The best of the tour is saved until near the end, at an enclosure that Tutko calls a fenced-in natural habitat. Natural for the nearly extinct Florida panther, that is.

The naturalist explained that Babcock does not have a panther, although there could be an occasional visit by one. There are believed to be less than 50 panthers still living in the wild, most living in the Everglades and Big Cypress preserves.

To show visitors what a Florida panther looks like, the Babcocks have assembled a family of five cougars, close relatives of the endangered panther. These magnificent cats run free in a six-acre compound while visitors are "caged" in a camouflaged area for the viewing. On our visit we saw one of the cougars just 3 or 4 feet from the protective fence.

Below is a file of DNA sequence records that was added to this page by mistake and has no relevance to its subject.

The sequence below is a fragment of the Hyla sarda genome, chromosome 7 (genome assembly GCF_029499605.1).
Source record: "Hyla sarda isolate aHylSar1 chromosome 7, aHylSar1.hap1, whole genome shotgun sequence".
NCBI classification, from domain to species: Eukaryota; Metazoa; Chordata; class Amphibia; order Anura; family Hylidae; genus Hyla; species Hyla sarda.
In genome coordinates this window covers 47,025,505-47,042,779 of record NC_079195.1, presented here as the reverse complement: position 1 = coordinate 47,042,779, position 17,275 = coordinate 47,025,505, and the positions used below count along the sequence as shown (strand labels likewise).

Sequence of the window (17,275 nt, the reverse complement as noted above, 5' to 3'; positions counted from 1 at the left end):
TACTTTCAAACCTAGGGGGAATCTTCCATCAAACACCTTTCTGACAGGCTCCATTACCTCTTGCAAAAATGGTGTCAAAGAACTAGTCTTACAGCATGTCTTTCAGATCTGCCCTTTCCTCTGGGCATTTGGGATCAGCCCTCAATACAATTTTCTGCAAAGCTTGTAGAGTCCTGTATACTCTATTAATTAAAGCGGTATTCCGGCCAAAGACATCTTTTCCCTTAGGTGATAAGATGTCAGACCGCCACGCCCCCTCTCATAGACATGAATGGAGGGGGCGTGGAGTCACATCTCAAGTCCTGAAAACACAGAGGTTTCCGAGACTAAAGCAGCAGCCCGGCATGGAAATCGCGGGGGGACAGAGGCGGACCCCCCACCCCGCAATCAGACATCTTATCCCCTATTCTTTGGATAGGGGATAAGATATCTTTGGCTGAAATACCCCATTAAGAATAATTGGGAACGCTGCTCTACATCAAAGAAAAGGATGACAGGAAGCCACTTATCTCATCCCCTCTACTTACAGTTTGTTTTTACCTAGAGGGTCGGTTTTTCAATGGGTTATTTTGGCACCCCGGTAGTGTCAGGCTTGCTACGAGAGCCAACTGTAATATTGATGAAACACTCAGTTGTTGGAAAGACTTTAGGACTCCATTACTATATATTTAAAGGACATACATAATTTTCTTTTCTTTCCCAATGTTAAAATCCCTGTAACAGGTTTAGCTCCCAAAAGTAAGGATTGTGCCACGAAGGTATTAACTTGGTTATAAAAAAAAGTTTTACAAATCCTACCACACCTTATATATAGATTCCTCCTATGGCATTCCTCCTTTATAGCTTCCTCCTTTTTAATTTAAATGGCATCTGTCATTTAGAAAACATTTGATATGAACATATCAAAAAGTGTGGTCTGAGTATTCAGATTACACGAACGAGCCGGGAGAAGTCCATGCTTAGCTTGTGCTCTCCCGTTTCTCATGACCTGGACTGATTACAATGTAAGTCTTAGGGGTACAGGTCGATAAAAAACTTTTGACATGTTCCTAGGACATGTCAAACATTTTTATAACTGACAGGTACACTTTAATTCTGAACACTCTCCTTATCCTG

Our swamp buggy worked its way slowly and quietly back to the Babcock office, passing an armadillo, a couple of wild pigs and some white-tailed deer en route. Next to the office several huts had been relocated from a swamp region used in filming the Sean Connery feature Just Cause. Gordon Garrison is a freelance writer from Oshawa, Ontario, who frequently visits Florida. If you go Babcock Wilderness Adventures is about three hours south of the bay area, east of Punta Gorda at State Road 31. Take I-75 to exit 29. A 90-minute tour costs $17.95 for adults and $9.95 ages 3 to 12. Reservations are required. Call (941) 489-3911 for reservations. Summer hours, through October, are mornings only with tours leaving at 9 a.m., 10 a.m., 11 a.m. and noon.

Originally published May 4, 1997